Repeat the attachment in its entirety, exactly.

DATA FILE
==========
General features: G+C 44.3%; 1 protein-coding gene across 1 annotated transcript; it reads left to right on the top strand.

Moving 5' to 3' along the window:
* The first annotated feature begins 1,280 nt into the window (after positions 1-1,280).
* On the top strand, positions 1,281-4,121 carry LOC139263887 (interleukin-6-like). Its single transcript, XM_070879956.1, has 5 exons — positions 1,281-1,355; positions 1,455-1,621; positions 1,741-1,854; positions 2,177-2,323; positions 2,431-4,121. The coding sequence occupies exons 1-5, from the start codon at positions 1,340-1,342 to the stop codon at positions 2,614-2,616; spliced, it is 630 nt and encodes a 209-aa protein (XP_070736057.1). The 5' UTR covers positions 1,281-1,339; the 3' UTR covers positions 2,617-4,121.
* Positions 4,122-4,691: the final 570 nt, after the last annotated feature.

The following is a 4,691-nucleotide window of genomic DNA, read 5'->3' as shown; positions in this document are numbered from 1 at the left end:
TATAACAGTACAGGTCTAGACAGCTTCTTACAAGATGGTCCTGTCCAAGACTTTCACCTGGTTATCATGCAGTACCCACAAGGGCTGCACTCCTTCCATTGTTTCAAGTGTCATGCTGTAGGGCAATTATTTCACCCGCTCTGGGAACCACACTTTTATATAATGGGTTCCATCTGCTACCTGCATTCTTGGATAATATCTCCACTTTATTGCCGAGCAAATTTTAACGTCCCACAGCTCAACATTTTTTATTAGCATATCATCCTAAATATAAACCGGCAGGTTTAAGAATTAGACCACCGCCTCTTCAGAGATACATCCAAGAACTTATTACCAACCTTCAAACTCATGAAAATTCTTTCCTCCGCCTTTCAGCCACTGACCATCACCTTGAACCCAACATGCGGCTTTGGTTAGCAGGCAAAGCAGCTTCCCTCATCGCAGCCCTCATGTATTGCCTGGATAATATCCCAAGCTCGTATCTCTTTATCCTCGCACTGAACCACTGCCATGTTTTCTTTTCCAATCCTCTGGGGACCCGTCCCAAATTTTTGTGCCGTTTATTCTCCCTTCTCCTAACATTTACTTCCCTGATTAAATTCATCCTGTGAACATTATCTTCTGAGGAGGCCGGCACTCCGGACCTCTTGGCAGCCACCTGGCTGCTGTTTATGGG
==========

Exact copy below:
General features: G+C 44.3%; 1 protein-coding gene across 1 annotated transcript; it reads left to right on the top strand.

Moving 5' to 3' along the window:
* The first annotated feature begins 1,280 nt into the window (after positions 1-1,280).
* On the top strand, positions 1,281-4,121 carry LOC139263887 (interleukin-6-like). Its single transcript, XM_070879956.1, has 5 exons — positions 1,281-1,355; positions 1,455-1,621; positions 1,741-1,854; positions 2,177-2,323; positions 2,431-4,121. The coding sequence occupies exons 1-5, from the start codon at positions 1,340-1,342 to the stop codon at positions 2,614-2,616; spliced, it is 630 nt and encodes a 209-aa protein (XP_070736057.1). The 5' UTR covers positions 1,281-1,339; the 3' UTR covers positions 2,617-4,121.
* Positions 4,122-4,691: the final 570 nt, after the last annotated feature.

The following is a 4,691-nucleotide window of genomic DNA, read 5'->3' as shown; positions in this document are numbered from 1 at the left end:
TATAACAGTACAGGTCTAGACAGCTTCTTACAAGATGGTCCTGTCCAAGACTTTCACCTGGTTATCATGCAGTACCCACAAGGGCTGCACTCCTTCCATTGTTTCAAGTGTCATGCTGTAGGGCAATTATTTCACCCGCTCTGGGAACCACACTTTTATATAATGGGTTCCATCTGCTACCTGCATTCTTGGATAATATCTCCACTTTATTGCCGAGCAAATTTTAACGTCCCACAGCTCAACATTTTTTATTAGCATATCATCCTAAATATAAACCGGCAGGTTTAAGAATTAGACCACCGCCTCTTCAGAGATACATCCAAGAACTTATTACCAACCTTCAAACTCATGAAAATTCTTTCCTCCGCCTTTCAGCCACTGACCATCACCTTGAACCCAACATGCGGCTTTGGTTAGCAGGCAAAGCAGCTTCCCTCATCGCAGCCCTCATGTATTGCCTGGATAATATCCCAAGCTCGTATCTCTTTATCCTCGCACTGAACCACTGCCATGTTTTCTTTTCCAATCCTCTGGGGACCCGTCCCAAATTTTTGTGCCGTTTATTCTCCCTTCTCCTAACATTTACTTCCCTGATTAAATTCATCCTGTGAACATTATCTTCTGAGGAGGCCGGCACTCCGGACCTCTTGGCAGCCACCTGGCTGCTGTTTATGGG